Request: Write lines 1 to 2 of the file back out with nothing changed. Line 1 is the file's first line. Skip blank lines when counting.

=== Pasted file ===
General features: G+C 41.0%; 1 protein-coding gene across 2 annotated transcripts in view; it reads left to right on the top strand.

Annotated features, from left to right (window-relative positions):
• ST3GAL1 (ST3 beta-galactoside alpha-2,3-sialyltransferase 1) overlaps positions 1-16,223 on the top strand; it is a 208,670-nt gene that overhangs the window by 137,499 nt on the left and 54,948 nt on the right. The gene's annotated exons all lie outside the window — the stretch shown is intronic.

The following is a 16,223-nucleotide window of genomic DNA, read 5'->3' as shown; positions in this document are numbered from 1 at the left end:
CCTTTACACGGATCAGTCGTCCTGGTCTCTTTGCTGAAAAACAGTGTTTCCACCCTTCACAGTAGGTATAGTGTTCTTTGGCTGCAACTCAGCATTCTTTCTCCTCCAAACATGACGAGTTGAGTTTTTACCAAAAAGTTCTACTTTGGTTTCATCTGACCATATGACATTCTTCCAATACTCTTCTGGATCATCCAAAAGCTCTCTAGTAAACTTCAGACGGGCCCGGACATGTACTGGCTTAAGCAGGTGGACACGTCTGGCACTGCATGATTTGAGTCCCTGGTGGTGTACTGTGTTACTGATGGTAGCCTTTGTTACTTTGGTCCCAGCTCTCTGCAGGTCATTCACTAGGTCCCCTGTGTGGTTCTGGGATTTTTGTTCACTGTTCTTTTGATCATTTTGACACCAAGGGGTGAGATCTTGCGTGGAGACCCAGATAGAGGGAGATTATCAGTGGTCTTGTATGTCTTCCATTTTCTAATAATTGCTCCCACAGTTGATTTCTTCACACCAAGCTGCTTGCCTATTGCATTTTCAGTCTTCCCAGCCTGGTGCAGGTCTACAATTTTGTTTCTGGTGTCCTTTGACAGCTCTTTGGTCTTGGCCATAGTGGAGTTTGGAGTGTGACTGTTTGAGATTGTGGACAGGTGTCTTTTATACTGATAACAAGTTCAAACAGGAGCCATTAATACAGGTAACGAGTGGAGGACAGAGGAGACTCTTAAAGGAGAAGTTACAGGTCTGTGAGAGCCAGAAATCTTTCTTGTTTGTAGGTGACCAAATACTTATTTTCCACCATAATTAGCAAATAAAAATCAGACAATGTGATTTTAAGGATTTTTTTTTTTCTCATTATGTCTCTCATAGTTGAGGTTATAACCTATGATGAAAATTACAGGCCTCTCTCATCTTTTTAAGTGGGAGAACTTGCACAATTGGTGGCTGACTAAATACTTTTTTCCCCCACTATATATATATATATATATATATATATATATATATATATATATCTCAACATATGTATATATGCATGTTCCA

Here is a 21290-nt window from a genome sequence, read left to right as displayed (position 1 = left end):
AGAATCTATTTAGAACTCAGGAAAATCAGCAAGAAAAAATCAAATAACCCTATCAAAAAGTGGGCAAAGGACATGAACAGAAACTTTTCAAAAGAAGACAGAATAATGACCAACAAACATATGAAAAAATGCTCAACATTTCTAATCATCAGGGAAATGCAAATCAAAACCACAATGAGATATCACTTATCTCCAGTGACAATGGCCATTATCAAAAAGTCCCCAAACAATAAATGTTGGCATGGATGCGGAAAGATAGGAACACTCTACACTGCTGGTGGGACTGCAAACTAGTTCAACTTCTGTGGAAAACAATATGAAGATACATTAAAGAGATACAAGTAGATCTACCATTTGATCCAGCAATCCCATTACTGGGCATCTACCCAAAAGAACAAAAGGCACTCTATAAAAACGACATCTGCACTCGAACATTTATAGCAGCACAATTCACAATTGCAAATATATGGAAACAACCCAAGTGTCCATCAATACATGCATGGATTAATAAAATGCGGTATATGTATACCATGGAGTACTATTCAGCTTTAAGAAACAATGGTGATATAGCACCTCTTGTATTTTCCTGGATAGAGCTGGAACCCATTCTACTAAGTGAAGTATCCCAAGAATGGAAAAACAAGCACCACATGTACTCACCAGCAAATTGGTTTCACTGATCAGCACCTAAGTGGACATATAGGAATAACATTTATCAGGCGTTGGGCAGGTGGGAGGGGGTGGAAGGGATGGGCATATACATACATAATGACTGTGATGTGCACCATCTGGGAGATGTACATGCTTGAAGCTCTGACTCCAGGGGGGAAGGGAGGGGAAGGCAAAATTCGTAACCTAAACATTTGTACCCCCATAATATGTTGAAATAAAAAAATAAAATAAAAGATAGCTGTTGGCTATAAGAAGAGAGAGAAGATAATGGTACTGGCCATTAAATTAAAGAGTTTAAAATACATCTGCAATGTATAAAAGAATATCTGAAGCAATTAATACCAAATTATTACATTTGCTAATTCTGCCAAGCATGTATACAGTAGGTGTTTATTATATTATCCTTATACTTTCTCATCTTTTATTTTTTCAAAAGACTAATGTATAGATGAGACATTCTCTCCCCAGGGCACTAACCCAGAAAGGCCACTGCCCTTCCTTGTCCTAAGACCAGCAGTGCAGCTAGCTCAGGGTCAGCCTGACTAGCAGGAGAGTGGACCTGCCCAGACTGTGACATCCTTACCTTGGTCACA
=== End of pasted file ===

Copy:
General features: G+C 41.0%; 1 protein-coding gene across 2 annotated transcripts in view; it reads left to right on the top strand.

Annotated features, from left to right (window-relative positions):